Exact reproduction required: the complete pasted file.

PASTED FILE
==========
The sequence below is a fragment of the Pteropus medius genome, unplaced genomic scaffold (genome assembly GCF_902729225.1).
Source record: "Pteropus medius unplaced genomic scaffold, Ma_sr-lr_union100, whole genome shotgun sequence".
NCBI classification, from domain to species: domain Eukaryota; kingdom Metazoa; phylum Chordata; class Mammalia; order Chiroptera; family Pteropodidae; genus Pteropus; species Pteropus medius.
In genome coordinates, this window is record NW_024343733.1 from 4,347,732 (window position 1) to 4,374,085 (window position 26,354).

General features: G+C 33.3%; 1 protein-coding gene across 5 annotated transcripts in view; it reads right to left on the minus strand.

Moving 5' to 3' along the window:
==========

The sequence below is a fragment of the Pteropus medius genome, unplaced genomic scaffold (genome assembly GCF_902729225.1).
Source record: "Pteropus medius unplaced genomic scaffold, Ma_sr-lr_union100, whole genome shotgun sequence".
NCBI classification, from domain to species: domain Eukaryota; kingdom Metazoa; phylum Chordata; class Mammalia; order Chiroptera; family Pteropodidae; genus Pteropus; species Pteropus medius.
In genome coordinates, this window is record NW_024343733.1 from 4,347,732 (window position 1) to 4,374,085 (window position 26,354).

General features: G+C 33.3%; 1 protein-coding gene across 5 annotated transcripts in view; it reads right to left on the minus strand.

Moving 5' to 3' along the window: